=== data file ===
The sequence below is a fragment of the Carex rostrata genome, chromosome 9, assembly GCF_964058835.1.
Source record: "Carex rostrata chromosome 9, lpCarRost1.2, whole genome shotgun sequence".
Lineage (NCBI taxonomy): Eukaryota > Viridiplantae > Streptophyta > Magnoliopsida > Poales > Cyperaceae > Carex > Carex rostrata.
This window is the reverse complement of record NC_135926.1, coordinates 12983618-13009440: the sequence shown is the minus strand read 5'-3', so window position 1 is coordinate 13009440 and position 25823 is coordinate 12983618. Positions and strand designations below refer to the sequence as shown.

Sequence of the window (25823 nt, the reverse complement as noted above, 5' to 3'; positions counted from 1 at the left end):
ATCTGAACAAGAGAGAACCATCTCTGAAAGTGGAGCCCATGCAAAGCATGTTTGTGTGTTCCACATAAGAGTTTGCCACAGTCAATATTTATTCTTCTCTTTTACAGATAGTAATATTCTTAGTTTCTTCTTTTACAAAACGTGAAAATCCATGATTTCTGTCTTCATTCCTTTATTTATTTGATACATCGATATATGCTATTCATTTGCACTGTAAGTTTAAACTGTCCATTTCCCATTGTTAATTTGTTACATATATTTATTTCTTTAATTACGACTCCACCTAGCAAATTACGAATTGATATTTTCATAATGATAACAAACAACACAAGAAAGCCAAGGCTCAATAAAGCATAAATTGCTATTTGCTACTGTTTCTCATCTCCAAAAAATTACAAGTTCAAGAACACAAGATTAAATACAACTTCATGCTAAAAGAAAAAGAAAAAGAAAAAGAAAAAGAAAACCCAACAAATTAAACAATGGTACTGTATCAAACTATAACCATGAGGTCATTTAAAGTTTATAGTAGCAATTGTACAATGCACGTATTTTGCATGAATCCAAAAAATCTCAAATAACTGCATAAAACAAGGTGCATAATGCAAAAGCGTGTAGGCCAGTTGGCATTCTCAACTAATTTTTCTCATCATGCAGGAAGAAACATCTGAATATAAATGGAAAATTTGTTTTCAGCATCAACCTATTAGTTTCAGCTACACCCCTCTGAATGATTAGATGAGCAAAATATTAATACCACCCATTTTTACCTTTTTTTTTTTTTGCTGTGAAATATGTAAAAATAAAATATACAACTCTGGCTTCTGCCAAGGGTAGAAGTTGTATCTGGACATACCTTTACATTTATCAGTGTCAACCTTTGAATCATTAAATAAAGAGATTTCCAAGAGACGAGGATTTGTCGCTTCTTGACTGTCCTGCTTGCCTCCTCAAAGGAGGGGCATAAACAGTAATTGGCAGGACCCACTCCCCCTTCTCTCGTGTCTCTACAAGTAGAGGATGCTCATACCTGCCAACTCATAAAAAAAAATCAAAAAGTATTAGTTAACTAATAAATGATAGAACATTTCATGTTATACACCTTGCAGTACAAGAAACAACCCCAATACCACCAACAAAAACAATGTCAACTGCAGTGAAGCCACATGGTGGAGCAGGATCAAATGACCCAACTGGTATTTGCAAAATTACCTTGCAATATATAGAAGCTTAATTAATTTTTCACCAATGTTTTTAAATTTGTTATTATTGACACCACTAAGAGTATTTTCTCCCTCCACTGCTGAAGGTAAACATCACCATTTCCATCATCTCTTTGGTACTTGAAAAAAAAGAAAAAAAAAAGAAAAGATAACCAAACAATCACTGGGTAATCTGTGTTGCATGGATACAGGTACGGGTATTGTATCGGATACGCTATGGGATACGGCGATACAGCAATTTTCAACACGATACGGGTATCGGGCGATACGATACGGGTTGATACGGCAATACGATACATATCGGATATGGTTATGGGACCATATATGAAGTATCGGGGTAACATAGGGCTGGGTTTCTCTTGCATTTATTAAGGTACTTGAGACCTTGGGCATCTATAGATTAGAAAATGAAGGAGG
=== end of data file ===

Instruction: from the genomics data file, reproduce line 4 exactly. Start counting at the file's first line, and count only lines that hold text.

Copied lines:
This window is the reverse complement of record NC_135926.1, coordinates 12983618-13009440: the sequence shown is the minus strand read 5'-3', so window position 1 is coordinate 13009440 and position 25823 is coordinate 12983618. Positions and strand designations below refer to the sequence as shown.